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Friday, December 18, 2015

The Post-Human Generation–An Engineered Evolution

Once the human genome was completely sequenced; once efforts to recombine DNA had become a reality; and once a mind-computer interface had been realized, there was never any doubt that a post-human era was coming.

‘Post-human’ is the term scientists have chosen to describe the life form that will result thanks to scientific modification.  The term, however, is not quite accurate.   Although as genetically-modified beings, part-organic and part-non-organic, we will certainly not resemble the creatures we now are, we will have simply evolved, albeit it through a more deliberate, focused an efficient means than Darwin ever imagined, into a more modern, capable, resilient, and powerful life form.  What currently defines human beings – cognitive, intelligent, sentient, imaginative, spiritual, and creative – will still be appropriate and meaningful.  We simply will have become more intelligent, imaginative, and creative than ever before.

The implications of this engineered evolution are profound.  First, we will no longer be retarded in our mental and spiritual evolution by the inefficient use of our brains.  When a mind-computer interface (i.e. once decoded, human brain impulses will be able to be read by the computer and vice-versa) has been completed, the range of our mental capacities, however limited in the past, will be limitless.  Imagine a Google search without a screen or keypad.  The mind will not only have access to all information available in real time, but all past information that has been digitized.  Not only will we have access to this information, but we will be able to manipulate it however we want.  The distinction between fantasy and reality will disappear; and we will no longer be tethered by what is but what might be or what might have been.

When the mind is linked to the computer via electronic patterning, DNA manipulation, and biochemistry, the new virtual reality will contain images, sounds, fragrances, and stories of all of history, and we will be able to enter this world, select the period in which we wish to live and the people we choose to accompany us – the girl down the street or the Duchess of Nantes.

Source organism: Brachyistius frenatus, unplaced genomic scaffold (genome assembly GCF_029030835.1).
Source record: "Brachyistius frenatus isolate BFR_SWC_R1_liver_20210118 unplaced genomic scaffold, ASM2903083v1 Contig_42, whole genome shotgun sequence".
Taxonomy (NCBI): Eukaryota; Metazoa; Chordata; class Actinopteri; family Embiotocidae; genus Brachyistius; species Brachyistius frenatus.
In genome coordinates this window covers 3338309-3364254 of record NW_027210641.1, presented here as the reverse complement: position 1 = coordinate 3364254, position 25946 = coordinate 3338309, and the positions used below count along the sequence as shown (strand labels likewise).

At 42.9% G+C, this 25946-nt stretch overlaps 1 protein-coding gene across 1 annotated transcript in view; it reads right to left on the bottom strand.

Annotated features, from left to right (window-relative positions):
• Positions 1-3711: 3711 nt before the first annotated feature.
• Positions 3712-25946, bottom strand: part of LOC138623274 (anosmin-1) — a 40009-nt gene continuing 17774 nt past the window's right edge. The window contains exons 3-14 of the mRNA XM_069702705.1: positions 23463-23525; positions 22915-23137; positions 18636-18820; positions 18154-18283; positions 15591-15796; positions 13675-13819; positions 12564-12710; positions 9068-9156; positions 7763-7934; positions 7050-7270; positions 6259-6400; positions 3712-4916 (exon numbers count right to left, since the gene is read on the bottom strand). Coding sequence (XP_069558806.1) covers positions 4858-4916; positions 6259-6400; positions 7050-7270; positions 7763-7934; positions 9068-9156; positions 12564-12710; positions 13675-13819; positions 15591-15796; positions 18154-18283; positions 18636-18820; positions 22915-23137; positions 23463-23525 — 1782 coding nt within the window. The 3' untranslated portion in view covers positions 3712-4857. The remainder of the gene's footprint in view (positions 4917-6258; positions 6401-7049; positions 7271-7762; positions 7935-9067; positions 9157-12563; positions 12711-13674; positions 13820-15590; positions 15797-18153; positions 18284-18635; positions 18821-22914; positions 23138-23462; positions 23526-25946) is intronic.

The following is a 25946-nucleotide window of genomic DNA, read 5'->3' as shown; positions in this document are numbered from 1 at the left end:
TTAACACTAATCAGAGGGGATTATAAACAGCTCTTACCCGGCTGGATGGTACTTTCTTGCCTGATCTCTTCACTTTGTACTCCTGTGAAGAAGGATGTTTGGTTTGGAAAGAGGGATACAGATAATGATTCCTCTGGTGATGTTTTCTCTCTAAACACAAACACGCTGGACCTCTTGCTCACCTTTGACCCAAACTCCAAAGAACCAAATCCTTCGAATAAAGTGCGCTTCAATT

We will write our own scenarios and our own poetry.  A man will walk through the gardens of Versailles with the love of his life, sit at court with Marie Antoinette, listen to chamber music, and wear powdered wigs and high, buckled stockings.  He will make love in the bedroom of the dauphin, look out the window as the summer sun sets and smell the last breath of lilacs from the formal garden.  

He will not be aware that this is a virtual reality, for it will be so meticulously created through a combination of one’s own imagination and the historical record, that it will exist in its own space.  He like the rest of us will willingly abandon reality, leave the dross and sludge of real life behind, and enter a virtual world which we will create, and travel in it with the woman of our choice whether real or imagined.

Who would not exchange this virtual world for the old, shopworn, hackneyed, and predictable real one?  No one.

The second important implication of this rapid evolution will be Man’s complete control of his environment.  No amount of global warming, Ice Age cooling, or variant climate change will be of any consequence.  Just as agriculturalists are genetically modifying plants to be resistant to drought, pests, and soil depletion; so will human engineers be able to modify our genome to adapt to current environmental conditions.   Cities will not have to be changed to accommodate global warming.  Human beings will change.  The ability to thrive in water, to breathe different compositions of air, and to live well in either colder or warmer climates will be easily programmed.  Environmentalism will die as a movement, and human modification will be the focus of all attention.

The third implication is that exploration of the galaxy will be fully automated.  We will not have to colonize Mars by creating breathable air and drinkable water; but will colonize it by androids.  Our machine avatars can make the long journey to other planets and our minds can be digitally transferred once they have reached their destination.  In other words, the machines become sentient and human when and if we decide it necessary.